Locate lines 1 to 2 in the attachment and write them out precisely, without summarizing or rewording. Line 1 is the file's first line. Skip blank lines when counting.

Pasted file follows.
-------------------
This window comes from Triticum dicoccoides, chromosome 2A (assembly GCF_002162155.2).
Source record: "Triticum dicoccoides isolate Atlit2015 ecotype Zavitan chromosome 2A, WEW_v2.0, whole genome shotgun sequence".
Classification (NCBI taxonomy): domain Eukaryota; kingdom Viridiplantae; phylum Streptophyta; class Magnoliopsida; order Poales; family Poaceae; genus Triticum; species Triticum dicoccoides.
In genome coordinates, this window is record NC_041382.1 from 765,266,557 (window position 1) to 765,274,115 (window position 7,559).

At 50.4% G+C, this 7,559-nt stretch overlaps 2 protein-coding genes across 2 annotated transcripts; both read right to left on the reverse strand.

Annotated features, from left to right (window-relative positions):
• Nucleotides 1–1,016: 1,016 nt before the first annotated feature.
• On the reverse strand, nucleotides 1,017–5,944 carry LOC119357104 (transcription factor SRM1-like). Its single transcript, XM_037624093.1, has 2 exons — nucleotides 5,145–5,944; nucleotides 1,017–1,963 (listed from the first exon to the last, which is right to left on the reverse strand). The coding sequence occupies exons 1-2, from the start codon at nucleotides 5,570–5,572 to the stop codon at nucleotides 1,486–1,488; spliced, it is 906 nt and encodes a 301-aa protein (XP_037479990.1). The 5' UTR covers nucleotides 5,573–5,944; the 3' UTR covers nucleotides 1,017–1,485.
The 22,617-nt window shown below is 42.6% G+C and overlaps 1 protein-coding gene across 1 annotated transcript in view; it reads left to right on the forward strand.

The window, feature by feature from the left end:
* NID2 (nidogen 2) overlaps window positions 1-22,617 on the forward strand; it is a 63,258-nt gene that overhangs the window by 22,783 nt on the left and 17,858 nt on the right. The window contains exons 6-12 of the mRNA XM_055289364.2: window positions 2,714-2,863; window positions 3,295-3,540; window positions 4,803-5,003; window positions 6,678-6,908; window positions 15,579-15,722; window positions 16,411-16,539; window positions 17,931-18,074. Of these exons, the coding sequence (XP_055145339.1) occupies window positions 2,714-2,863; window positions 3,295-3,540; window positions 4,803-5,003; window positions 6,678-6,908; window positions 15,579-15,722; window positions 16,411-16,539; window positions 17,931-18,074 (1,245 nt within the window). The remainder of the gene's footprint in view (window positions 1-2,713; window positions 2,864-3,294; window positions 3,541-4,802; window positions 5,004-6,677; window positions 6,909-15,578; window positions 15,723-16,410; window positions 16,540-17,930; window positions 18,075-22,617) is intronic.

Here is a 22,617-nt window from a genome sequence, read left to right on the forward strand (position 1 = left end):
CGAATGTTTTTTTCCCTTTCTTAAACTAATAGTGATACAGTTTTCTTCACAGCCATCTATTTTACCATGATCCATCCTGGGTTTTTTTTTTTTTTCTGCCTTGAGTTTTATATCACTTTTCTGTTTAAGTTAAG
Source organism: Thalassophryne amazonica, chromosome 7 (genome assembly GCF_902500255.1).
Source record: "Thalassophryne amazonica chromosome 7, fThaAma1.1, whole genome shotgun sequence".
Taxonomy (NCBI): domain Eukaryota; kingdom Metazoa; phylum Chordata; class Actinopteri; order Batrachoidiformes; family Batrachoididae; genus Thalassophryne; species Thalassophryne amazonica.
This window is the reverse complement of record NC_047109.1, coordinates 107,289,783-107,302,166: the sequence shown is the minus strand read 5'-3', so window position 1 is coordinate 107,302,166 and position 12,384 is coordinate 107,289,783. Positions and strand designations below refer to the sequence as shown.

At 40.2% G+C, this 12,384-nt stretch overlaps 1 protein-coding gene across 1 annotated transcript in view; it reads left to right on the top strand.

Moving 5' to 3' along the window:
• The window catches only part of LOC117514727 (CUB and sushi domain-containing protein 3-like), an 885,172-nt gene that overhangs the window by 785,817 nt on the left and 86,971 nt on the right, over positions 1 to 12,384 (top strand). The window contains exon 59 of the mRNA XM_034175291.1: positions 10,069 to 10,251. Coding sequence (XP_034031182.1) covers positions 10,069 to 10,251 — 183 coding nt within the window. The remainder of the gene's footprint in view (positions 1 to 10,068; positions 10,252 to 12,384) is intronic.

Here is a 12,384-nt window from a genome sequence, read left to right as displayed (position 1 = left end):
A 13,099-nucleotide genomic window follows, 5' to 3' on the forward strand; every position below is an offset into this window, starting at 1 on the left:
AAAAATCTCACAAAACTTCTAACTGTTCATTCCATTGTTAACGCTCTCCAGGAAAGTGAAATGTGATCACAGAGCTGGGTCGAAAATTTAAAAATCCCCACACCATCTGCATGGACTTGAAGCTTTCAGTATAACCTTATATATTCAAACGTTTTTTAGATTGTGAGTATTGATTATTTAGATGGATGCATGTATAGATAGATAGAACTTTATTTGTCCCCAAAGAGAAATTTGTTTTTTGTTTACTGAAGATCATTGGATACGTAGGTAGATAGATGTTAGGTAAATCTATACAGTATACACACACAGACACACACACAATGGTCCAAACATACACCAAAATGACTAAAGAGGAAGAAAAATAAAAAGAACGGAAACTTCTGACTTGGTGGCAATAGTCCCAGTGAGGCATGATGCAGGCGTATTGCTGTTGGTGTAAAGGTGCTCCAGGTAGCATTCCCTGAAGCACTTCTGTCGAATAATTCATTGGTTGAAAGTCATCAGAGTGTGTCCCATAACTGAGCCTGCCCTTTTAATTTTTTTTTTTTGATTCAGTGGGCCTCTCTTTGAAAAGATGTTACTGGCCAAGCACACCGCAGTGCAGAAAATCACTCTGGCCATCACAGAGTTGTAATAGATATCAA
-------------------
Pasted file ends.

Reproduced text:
This window comes from Triticum dicoccoides, chromosome 2A (assembly GCF_002162155.2).
Source record: "Triticum dicoccoides isolate Atlit2015 ecotype Zavitan chromosome 2A, WEW_v2.0, whole genome shotgun sequence".